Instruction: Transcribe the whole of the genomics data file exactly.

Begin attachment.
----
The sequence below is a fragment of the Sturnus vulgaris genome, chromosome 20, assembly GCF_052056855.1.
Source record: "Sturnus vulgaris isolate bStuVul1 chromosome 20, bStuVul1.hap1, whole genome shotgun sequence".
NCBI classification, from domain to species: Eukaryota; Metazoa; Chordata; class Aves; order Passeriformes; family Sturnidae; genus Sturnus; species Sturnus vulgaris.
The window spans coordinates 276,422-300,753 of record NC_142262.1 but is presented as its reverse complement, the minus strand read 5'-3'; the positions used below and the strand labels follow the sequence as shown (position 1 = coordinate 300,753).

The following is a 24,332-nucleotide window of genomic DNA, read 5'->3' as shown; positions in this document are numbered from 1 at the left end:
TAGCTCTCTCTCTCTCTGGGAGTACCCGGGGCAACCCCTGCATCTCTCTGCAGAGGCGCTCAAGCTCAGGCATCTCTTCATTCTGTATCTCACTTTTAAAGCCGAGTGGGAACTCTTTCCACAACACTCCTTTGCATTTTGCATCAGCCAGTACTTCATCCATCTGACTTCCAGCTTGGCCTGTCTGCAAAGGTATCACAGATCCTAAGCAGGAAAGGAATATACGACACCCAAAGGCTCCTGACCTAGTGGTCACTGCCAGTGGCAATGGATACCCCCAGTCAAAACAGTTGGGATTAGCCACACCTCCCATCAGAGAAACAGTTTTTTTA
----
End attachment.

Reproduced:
The sequence below is a fragment of the Sturnus vulgaris genome, chromosome 20, assembly GCF_052056855.1.
Source record: "Sturnus vulgaris isolate bStuVul1 chromosome 20, bStuVul1.hap1, whole genome shotgun sequence".
NCBI classification, from domain to species: Eukaryota; Metazoa; Chordata; class Aves; order Passeriformes; family Sturnidae; genus Sturnus; species Sturnus vulgaris.
The window spans coordinates 276,422-300,753 of record NC_142262.1 but is presented as its reverse complement, the minus strand read 5'-3'; the positions used below and the strand labels follow the sequence as shown (position 1 = coordinate 300,753).

The following is a 24,332-nucleotide window of genomic DNA, read 5'->3' as shown; positions in this document are numbered from 1 at the left end:
TAGCTCTCTCTCTCTCTGGGAGTACCCGGGGCAACCCCTGCATCTCTCTGCAGAGGCGCTCAAGCTCAGGCATCTCTTCATTCTGTATCTCACTTTTAAAGCCGAGTGGGAACTCTTTCCACAACACTCCTTTGCATTTTGCATCAGCCAGTACTTCATCCATCTGACTTCCAGCTTGGCCTGTCTGCAAAGGTATCACAGATCCTAAGCAGGAAAGGAATATACGACACCCAAAGGCTCCTGACCTAGTGGTCACTGCCAGTGGCAATGGATACCCCCAGTCAAAACAGTTGGGATTAGCCACACCTCCCATCAGAGAAACAGTTTTTTTA